Samba's 28 years of innovation and leadership in information systems earned him the global Leo Award.

Samba’s 28 years of innovation and leadership in information systems earned him the global Leo Award.

Vallabh Sambamurthy knows a thing or two about leadership. In his 15-year career in Eli Broad College of Business’ Department of Accounting and Information Systems, Sambamurthy (Samba) has served in nearly every capacity – from professor to department chair, to his current role: associate dean for outreach and engagement. Samba’s contributions and leadership earned him accolades at Michigan State University, but most recently he was honored at a global level, earning the Leo Award from the Association for Information Systems.

The Leo Award recognizes outstanding global scholars or practitioners who have made exceptional global contributions in the field of information systems.

Samba played an integral role in launching Broad’s MS in Business Analytics at the Broad College, which today is a top 10 program in the country. Beyond his role in the Department of AIS, Samba is involved in Broad’s Executive Education programs, contributing to topics relating to innovation, transformation, and digital business. Samba teaches courses related to digital business strategies and innovation in the Full-Time MBA program.

Sambamurthy took the time to further explain his role as a recipient of the LEO Award and what lead to the honorable bestowment in a Q&A.

How long have you been working on information systems?

It’s hard to believe I have been in the discipline for 28 years. I started my career at Florida State University in 1989, before moving to University of Maryland in 1999 and arriving at MSU in 2002.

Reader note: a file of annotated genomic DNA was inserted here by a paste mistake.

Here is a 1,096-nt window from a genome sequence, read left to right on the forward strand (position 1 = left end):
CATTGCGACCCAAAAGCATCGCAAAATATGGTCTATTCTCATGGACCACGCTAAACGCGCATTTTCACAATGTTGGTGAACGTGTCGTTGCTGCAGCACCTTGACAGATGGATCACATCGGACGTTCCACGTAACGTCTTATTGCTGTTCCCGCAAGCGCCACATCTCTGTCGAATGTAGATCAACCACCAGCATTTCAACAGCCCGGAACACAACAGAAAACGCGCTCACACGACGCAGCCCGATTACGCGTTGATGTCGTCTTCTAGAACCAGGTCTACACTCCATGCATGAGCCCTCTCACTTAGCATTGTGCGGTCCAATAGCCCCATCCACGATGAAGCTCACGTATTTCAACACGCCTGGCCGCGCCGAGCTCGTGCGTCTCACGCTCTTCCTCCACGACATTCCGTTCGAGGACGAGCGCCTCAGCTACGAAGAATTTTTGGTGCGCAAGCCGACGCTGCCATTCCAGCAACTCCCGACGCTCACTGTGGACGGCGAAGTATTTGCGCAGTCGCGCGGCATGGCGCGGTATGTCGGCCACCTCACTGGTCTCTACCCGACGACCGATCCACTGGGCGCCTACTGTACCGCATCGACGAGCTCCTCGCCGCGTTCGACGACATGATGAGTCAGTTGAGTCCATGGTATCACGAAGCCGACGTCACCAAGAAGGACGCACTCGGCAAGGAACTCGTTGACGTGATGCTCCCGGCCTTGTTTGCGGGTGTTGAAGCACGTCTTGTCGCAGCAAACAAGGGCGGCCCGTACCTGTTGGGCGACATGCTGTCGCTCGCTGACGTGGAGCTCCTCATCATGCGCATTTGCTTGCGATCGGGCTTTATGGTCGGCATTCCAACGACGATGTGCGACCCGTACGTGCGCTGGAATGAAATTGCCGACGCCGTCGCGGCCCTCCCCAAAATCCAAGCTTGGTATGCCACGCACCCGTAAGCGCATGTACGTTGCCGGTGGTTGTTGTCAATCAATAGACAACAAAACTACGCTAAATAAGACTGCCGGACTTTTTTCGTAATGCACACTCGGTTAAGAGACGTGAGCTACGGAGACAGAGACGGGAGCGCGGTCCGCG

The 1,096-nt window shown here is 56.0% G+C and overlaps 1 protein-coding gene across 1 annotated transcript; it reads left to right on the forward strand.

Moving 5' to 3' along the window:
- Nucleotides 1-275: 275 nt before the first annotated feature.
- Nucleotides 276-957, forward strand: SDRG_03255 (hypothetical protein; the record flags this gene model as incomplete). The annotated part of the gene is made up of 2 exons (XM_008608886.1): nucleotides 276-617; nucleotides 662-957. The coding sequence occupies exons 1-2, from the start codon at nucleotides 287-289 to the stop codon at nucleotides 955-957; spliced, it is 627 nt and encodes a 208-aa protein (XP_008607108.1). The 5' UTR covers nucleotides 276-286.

What contributions of yours were recognized when receiving this award?

The Association for Information Systems is the global professional association for information systems academics and professionals. It recognized my global contributions and impacts in four dimensions:

  • Scholarly Impact: Measured in terms of research that has a significant influence on information systems knowledge, research, and practice.
  • Academic leadership Impact: Measured in terms of my membership of the editorial boards of top journals.
  • Industry Practice Market: Measured in terms of my ability to improve IT management practice through practitioner articles, classroom curriculum, particularly in the MBA program.
  • Association Impact: Measured in terms my service on major conferences as Conference Chair, Program Chair or Doctoral Consortium Chair.

How do you feel receiving such an outstanding award?

It is very humbling and gratifying to receive the award because it is the highest level of recognition provided by the association and is very selective. I am humbled because I get to join my mentors who were recognized with the award in the past. At the same time it’s a moment of great delight because academics like to give back in the best way they can, through mentoring and helping develop the next generation talent.